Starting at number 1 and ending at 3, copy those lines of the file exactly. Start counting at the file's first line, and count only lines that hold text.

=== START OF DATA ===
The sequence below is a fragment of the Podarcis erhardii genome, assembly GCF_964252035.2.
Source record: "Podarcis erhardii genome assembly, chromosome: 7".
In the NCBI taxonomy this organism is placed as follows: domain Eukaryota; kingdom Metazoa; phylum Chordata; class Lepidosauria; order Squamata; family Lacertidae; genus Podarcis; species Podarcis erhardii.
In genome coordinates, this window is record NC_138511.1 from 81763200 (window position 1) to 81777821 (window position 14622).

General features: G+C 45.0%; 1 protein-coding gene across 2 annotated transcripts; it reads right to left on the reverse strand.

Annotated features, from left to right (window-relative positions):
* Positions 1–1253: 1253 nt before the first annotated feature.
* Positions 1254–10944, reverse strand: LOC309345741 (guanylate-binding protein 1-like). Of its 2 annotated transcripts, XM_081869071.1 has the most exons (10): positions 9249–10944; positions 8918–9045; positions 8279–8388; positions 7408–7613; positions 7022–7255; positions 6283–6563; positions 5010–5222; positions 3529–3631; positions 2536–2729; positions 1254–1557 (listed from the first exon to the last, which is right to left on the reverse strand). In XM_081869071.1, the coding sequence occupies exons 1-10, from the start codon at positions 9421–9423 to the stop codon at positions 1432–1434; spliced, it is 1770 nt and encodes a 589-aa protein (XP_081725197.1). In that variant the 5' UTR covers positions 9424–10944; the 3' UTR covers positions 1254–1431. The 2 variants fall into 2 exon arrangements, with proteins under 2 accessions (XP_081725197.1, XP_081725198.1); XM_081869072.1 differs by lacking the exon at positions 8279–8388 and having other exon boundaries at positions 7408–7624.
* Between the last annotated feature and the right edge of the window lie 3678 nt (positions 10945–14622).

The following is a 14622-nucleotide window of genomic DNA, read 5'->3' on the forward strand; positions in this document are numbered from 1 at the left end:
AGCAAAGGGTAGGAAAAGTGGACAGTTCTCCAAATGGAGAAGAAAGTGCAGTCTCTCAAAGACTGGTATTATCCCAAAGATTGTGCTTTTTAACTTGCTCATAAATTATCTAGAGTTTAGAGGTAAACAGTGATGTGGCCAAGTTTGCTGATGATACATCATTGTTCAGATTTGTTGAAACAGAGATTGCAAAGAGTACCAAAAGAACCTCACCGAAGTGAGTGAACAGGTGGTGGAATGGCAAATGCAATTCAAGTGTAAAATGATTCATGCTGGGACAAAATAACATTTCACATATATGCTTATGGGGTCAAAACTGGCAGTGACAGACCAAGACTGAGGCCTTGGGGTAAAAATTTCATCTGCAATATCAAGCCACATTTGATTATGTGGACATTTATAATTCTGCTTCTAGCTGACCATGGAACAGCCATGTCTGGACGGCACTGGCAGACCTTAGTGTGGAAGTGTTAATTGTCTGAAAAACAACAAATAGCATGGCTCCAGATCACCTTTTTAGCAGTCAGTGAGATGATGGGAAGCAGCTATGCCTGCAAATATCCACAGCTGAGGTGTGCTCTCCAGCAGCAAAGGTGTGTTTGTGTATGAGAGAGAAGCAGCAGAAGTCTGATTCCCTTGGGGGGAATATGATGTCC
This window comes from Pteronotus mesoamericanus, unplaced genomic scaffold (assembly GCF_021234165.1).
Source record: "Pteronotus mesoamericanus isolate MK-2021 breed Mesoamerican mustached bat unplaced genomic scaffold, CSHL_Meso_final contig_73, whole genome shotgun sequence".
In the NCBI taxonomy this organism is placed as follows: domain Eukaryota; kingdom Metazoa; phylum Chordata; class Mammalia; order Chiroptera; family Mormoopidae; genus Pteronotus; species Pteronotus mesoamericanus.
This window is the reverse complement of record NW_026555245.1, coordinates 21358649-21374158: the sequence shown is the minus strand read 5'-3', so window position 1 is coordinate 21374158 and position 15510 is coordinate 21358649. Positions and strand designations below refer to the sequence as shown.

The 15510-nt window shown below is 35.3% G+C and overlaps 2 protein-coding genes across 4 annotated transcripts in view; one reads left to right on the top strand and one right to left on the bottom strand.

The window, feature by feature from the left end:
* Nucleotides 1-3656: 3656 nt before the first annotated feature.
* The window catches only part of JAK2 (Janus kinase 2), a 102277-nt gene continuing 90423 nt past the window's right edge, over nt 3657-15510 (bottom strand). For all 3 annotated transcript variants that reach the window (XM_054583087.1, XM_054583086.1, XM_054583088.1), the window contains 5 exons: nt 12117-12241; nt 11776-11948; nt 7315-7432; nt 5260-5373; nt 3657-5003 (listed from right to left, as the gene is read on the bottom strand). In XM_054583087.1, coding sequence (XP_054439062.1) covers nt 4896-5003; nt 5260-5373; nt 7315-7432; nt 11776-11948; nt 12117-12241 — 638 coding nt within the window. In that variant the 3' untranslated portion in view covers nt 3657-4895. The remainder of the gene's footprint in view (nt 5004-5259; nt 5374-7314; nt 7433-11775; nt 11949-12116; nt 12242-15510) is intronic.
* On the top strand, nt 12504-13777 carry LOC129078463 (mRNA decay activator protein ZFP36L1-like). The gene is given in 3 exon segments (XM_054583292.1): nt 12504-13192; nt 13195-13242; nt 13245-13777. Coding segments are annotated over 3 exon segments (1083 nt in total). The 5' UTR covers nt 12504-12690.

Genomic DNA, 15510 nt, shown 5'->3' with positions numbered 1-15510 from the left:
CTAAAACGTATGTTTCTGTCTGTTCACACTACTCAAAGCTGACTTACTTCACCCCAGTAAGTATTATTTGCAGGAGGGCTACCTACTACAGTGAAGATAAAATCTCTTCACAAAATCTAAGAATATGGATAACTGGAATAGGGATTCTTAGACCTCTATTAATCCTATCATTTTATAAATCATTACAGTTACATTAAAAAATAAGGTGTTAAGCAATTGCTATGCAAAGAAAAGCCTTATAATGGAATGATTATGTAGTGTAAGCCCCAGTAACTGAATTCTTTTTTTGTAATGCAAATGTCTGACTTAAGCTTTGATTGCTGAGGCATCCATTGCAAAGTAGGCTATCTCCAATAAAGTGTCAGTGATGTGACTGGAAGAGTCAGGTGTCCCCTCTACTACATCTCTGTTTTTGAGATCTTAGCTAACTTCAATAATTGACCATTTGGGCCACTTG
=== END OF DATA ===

The sequence below is a fragment of the Podarcis erhardii genome, assembly GCF_964252035.2.
Source record: "Podarcis erhardii genome assembly, chromosome: 7".
In the NCBI taxonomy this organism is placed as follows: domain Eukaryota; kingdom Metazoa; phylum Chordata; class Lepidosauria; order Squamata; family Lacertidae; genus Podarcis; species Podarcis erhardii.